What I thought of Nexus: The Comic Strip #1

nexusthecomicstrip

Mike Baron and Steve Rude’s Nexus was one of the first major independent comics back in the hazy days of 1981, and indeed, it’s one of the first non-Marvel/DC comics I remember buying, and I still own issue 3 of the original Capital Comics run with the flexi-disc that had a gloriously cheesy audio version of that issue. 35 years later, I’m glad to see Nexus is still going and that Baron and Rude.

Nexus: The Comic Strip is a great place to start for new readers as it’s a collection of weekly newspaper strips telling the sprawling story of Horatio Hellpop, a super powered assassin in the universe of 500 years in the future. Nexus was that rare beast: a well-told, written and drawn science fiction story with a pseudo-superheroic lead character (Nexus himself is often as far removed from anything heroic as you can get) in a vast story that Baron and Rude built upon over the decades.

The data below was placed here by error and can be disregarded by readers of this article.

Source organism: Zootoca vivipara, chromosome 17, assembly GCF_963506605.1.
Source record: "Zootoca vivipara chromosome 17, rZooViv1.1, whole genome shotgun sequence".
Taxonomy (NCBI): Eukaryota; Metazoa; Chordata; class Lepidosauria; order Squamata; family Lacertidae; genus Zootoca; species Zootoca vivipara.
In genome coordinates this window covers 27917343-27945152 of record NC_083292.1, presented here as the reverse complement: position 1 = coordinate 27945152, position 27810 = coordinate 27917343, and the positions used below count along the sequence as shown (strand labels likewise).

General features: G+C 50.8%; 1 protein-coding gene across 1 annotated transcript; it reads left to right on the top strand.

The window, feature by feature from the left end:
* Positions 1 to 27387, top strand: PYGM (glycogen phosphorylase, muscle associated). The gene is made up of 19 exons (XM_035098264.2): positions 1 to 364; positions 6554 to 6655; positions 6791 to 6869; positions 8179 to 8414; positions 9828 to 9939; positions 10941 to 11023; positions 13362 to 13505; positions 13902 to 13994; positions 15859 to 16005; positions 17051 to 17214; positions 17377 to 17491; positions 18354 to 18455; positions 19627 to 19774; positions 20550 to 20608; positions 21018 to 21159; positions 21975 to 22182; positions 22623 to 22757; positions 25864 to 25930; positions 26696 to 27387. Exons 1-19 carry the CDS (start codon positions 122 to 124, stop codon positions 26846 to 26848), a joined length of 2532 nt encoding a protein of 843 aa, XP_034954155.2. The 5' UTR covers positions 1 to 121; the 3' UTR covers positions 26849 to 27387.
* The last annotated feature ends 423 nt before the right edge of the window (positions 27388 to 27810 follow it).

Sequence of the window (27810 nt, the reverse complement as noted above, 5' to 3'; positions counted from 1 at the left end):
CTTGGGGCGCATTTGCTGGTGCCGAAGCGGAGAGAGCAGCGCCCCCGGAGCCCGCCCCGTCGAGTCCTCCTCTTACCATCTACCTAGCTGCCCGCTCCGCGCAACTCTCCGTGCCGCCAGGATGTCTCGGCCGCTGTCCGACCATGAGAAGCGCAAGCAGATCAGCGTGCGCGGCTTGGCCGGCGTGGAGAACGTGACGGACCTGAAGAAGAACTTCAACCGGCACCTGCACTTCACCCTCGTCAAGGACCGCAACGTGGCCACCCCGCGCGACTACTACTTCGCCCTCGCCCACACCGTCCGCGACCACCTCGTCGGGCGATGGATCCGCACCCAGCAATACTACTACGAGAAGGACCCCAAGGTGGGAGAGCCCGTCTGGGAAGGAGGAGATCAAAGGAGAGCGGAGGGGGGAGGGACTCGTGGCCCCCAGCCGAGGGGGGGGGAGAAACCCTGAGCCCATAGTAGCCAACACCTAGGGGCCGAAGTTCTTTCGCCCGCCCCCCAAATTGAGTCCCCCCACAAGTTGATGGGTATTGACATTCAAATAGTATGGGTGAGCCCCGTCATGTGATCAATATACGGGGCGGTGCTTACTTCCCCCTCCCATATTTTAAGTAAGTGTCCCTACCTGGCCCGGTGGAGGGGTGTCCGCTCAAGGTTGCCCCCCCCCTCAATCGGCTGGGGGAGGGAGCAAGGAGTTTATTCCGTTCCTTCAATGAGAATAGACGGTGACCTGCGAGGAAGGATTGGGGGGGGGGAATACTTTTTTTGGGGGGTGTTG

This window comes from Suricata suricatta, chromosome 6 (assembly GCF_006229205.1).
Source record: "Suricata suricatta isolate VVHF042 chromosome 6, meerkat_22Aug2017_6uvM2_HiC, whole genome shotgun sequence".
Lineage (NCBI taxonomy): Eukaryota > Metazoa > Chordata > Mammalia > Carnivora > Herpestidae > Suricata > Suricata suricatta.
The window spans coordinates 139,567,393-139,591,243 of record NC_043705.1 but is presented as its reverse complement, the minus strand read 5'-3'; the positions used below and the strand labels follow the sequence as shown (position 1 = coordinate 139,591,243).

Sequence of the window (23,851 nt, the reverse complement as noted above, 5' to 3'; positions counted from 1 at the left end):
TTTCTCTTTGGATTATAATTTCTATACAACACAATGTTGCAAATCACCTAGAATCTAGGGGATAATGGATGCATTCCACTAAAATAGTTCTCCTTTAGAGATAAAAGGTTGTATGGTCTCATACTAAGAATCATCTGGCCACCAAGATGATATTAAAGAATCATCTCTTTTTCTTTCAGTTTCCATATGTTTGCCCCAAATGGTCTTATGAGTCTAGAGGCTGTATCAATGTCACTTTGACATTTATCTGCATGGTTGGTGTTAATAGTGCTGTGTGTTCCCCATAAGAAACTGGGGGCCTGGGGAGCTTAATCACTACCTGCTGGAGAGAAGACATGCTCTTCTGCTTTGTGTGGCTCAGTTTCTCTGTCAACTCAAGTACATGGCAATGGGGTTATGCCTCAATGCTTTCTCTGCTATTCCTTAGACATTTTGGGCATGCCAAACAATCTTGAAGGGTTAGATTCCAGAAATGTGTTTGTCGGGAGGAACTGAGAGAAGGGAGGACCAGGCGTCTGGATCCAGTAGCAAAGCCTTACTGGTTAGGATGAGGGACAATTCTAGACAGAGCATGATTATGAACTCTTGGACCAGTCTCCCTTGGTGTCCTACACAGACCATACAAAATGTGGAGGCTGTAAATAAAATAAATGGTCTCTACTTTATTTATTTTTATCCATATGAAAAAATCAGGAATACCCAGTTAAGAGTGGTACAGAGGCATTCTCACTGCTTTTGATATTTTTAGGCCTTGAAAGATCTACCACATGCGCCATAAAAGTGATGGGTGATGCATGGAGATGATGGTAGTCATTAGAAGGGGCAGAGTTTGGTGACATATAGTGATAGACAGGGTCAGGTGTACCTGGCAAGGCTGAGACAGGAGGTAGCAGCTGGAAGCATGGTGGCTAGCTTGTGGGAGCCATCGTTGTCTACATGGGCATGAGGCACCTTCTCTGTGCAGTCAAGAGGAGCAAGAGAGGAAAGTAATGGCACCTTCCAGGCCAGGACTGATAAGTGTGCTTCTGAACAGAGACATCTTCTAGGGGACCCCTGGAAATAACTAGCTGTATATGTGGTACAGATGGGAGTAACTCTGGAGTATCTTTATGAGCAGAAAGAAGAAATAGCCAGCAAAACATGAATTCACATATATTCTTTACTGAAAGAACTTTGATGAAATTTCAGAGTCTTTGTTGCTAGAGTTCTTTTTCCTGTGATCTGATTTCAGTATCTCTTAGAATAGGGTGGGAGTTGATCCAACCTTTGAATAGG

The premise is simple. Hellpop dreams of criminals, killers and tyrants across the universe, and his job is to hunt these people down and execute them. Nexus has never been just a ‘killer of the month’ story, but instead has delved into the moral and ethical question raised, and Hellpop himself is often conflicted to the point he questions what he does frequently. Full of pathos, drama and humour, Nexus: The Comic Strip starts with a brief retelling of the origin of Nexus before going into it’s main story which follows the 35 year continuity so Hellpop has a family and is trying to help people with problems rather than just being a killer.

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The scripts by Baron are fantastic examples of precise, clear comic book storytelling, and Rude’s Jack Kirby/Alex Toth inspired art is stunning in place. You know what’s going on exactly so there’s not the dreadful sequential art you often see in many artist’s work in 2016, not to mention Rude crams panels full of detail and tiny little gems that constantly makes the story exciting to read, even when it’s just exposition. It’s a joy to be reading Nexus again in the 21st century…

It’s worth a purchase from Comixology just on the strength of Rude’s art alone. Give it a go!

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One thought on “What I thought of Nexus: The Comic Strip #1

  1. Pingback: Little Nemo: Adventures in Slumberland: Retro Review – Geekhaven Reviews

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